Grab your friends and get ready to kick back on a float, drink in hand.
Before this whole debt squabble got out of hand, Obama too was set to kick up his heels.
I reread it on a few occasions and I always get a kick out of it.
But the swing voters here are feeling the heat from the looming automatic defense cuts set to kick in next year.
Even with jury duty looming, it seems likely that the Iowa appearance will kick off the second leg of her bus tour.
Guess no man has a right to give up his life without a kick.
"I think you oughter make a kick, sir," said Dixon, hesitatingly.
Why, hedhonestly, dad would just kick me, if I took his advice.
Not at all, plase your honour—I say it was well but I got a kick of the baast.
And as often as not he took away with his bargain a glance which was equivalent to a kick.
late 14c., "to strike out with the foot" (earliest in biblical phrase now usually rendered as kick against the pricks), of uncertain origin, perhaps from Old Norse kikna "bend backwards, sink at the knees." "The doubts OED has about the Scandinavian origin of kick are probably unfounded" [Liberman]. Related: Kicked; kicking.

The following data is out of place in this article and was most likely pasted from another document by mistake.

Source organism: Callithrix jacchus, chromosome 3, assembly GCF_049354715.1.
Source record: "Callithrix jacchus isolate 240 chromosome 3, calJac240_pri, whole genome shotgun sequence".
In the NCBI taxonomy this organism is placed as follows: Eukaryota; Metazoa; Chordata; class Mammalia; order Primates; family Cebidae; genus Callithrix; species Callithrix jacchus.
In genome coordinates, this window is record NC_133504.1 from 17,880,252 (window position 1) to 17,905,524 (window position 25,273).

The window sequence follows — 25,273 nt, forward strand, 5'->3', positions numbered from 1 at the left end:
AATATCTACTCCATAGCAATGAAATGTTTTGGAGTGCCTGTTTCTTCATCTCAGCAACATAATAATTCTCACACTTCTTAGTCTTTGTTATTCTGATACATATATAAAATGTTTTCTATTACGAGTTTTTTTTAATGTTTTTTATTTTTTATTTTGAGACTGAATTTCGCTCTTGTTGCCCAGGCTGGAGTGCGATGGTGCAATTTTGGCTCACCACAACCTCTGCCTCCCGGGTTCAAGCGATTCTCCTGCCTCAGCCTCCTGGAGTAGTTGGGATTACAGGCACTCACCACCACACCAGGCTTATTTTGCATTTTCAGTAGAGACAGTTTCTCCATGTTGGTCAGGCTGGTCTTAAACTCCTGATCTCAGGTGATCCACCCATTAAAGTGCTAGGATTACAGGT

Figurative sense of "complain, protest, rebel against" (late 14c.) probably is from the Bible verse. Slang sense of "die" is attested from 1725 (kick the wind was slang for "be hanged," 1590s; see also bucket). Meaning "to end one's drug habit" is from 1936. Kick in "contribute" is from 1908; kick out "expel" is from 1690s. To kick oneself in self-reproach is from 1891. The children's game of kick the can is attested from 1891.
1520s, from kick (v.). Meaning "recoil (of a gun) when fired" is from 1826. Meaning "surge or fit of pleasure" (often as kicks) is from 1941; originally literally, "stimulation from liquor or drugs" (1844). The kick "the fashion" is c.1700.
[pocket sense fr late 17thcentury kicks, ''breeches'']